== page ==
Here we are again. March 11: 311 Day. And for me that means…well, what does it mean for me exactly? It’s an existential quandary that’s nagged at me for the better part of two decades. In fact, after my parents’ divorce and my mother’s death, it’s probably the dilemma that has most defined my manhood. I’m not exaggerating. Music is that important to me.

First off, yes, 311 Day is a real thing. It is celebrated every year by fans of the ganja-loving Omaha rap-rockers whose hit singles “Down” and “All Mixed Up” had them all over the radio and MTV for like five months in 1996. Every March 11, these fans are likely to call off work and stay home and listen to 311 all day and get really fucking high. Or they’ll go into work and listen to 311 all day and sneak outside right before the clock strikes 3:11 and get really fucking high. Okay, so for 311 fans this probably isn’t much different from most days. But they definitely get extra high on 311 Day.

Even-numbered years are still more ceremonious/blazed. Since 2000, the band has played a show every other year on March 11. The shows are marathons. 70 songs with hardly a break between. Even Springsteen would be like, “You guys are really overdoing it.” Tonight’s show is in New Orleans, at something called the Smoothie King Center.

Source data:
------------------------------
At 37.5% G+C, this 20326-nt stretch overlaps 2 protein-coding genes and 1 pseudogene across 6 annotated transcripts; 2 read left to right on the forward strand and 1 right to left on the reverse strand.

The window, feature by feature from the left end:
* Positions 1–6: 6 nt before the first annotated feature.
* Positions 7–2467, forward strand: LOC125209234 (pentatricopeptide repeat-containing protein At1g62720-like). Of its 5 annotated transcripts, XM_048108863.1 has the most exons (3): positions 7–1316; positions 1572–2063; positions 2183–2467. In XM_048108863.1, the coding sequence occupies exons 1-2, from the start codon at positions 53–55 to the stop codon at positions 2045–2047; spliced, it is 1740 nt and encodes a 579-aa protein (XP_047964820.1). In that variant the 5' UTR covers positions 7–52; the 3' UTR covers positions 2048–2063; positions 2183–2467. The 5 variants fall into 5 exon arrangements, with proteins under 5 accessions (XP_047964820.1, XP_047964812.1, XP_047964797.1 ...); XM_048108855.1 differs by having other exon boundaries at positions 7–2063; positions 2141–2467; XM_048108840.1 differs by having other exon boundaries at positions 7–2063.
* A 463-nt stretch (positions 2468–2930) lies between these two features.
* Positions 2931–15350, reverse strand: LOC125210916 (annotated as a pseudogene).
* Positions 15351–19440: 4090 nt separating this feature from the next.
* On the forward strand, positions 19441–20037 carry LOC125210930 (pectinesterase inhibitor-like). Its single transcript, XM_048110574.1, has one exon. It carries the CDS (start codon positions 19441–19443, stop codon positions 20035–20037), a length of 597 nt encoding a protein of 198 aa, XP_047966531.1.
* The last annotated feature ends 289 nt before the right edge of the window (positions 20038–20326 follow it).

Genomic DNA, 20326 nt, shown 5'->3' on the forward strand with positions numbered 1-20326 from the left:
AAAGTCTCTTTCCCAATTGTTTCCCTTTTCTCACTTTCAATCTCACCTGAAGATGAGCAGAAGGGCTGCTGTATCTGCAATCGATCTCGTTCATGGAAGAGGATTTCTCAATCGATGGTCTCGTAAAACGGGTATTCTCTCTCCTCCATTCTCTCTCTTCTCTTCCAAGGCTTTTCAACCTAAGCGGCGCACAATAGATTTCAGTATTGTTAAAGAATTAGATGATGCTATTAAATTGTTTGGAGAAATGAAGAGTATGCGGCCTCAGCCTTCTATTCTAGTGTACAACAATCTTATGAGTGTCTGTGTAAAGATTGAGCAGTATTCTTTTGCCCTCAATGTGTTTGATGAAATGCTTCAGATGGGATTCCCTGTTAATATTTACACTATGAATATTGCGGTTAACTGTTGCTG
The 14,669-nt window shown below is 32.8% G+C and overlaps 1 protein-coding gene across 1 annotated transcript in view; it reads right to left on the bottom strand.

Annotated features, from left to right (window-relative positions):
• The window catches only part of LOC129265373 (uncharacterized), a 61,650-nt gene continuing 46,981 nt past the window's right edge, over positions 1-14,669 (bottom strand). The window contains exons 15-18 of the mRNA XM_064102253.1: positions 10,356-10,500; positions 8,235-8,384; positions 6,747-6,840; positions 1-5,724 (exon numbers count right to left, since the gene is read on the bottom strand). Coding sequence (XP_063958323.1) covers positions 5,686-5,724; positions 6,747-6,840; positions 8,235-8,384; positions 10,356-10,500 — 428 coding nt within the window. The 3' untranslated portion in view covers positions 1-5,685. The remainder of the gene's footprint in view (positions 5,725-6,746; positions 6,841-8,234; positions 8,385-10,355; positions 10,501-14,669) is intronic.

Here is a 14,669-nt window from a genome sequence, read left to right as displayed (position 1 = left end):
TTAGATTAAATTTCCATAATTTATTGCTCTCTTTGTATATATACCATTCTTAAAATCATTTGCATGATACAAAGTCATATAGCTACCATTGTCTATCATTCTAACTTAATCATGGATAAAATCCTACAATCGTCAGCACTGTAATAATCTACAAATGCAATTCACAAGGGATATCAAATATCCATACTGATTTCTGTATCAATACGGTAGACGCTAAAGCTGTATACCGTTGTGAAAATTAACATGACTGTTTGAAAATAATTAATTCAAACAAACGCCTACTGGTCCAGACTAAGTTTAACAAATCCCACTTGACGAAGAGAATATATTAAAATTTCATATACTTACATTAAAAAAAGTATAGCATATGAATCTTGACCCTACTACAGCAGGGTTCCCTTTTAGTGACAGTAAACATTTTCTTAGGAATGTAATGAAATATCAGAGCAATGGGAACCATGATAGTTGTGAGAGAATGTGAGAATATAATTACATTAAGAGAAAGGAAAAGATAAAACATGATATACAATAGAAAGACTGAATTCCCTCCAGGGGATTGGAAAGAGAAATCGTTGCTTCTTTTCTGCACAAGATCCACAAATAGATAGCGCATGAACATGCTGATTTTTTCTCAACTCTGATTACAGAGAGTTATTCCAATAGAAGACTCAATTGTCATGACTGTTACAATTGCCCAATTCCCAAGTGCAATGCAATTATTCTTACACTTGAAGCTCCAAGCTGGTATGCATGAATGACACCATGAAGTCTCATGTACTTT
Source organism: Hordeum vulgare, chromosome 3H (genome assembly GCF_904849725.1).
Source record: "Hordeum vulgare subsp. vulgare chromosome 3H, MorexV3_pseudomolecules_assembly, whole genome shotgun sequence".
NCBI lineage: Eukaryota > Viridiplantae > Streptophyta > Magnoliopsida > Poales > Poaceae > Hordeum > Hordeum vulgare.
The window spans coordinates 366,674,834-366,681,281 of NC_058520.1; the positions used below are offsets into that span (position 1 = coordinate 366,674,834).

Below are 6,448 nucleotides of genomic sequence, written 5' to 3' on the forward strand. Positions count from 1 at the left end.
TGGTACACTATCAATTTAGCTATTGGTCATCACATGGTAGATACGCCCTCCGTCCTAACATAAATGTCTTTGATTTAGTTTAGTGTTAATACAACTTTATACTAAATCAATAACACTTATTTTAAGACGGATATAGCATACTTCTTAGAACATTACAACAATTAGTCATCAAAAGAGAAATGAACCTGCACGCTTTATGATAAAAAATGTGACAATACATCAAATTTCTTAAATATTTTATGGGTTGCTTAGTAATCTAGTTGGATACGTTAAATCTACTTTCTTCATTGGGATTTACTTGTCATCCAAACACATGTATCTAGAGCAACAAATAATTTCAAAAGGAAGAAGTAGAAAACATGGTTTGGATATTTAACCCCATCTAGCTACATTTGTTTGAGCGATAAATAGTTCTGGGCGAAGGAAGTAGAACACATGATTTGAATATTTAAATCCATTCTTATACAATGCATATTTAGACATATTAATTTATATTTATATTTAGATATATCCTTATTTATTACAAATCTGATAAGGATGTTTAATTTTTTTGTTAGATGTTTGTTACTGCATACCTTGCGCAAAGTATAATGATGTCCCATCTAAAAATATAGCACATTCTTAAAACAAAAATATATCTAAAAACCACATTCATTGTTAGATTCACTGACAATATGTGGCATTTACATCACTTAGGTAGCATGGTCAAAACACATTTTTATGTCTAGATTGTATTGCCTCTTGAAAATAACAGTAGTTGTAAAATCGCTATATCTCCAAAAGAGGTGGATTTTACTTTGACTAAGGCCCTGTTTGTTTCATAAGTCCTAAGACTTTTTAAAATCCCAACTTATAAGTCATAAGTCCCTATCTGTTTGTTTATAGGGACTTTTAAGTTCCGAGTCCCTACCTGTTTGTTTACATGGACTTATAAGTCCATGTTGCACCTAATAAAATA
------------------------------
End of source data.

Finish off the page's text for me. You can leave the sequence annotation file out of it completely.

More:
I’ve never been to a 311 Day show, because by 2000 I’d pretty much given up my 311 obsession. And holy shit was I obsessed, starting freshman year of high school. I had a bumper sticker on my base-model Dodge Neon—which only had a tape deck, so I would use a D-battery-powered boom box in the passenger seat to play their CDs. I tracked down bootlegs of their early independent releases—not an easy thing to do in Camelot-and-Sam Goody-dominated Akron, Ohio. And not cheap, either: I paid like $40 each for them. I passed out cards for their fan club around school. I saw them live at least a half dozen times, in Ohio and Pennsylvania and Florida and Georgia. At one of the shows, at this dungeony amateur ice hockey rink in Belle Vernon, Pa., there was a camera crew interviewing superfans for a DVD. I wound up making the final cut.

Honestly, I can’t tell you why I liked them so much. I was a teenager. I didn’t try to analyze or verbalize or justify why I liked something. I just liked it. But I do know why I stopped liking them. Because I graduated from college and moved to New York City and got a job as a cater waiter and had to pass hors d’oeuvres to a bunch of rich dicks, and wear a Nehru jacket so starched it would make my skin burn, and ride the unairconditioned subway in the summer and sweat like a son of a bitch though not smell as bad as the homeless guy down at the other end of the car who just took a dump in his pants. Which is to say I no longer related to 311’s whole pot-positivity-southern Cali shtick. I was more Pabst-pissed off-East Village.